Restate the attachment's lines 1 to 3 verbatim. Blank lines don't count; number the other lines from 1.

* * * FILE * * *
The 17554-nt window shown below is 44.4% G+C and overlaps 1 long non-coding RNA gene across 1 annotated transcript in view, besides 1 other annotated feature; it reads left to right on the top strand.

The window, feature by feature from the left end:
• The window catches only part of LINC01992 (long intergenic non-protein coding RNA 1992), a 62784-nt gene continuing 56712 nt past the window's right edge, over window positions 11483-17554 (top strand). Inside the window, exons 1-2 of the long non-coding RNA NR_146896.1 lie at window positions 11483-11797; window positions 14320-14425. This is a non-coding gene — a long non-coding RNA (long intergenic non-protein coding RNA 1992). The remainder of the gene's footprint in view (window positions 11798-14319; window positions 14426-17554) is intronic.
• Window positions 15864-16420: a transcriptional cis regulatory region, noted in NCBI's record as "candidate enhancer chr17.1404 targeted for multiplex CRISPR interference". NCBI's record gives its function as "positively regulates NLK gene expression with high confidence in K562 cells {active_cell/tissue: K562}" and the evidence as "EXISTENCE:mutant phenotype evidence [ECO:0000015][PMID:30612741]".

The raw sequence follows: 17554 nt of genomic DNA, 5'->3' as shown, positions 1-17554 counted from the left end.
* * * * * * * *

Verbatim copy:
The 17554-nt window shown below is 44.4% G+C and overlaps 1 long non-coding RNA gene across 1 annotated transcript in view, besides 1 other annotated feature; it reads left to right on the top strand.

The window, feature by feature from the left end:
• The window catches only part of LINC01992 (long intergenic non-protein coding RNA 1992), a 62784-nt gene continuing 56712 nt past the window's right edge, over window positions 11483-17554 (top strand). Inside the window, exons 1-2 of the long non-coding RNA NR_146896.1 lie at window positions 11483-11797; window positions 14320-14425. This is a non-coding gene — a long non-coding RNA (long intergenic non-protein coding RNA 1992). The remainder of the gene's footprint in view (window positions 11798-14319; window positions 14426-17554) is intronic.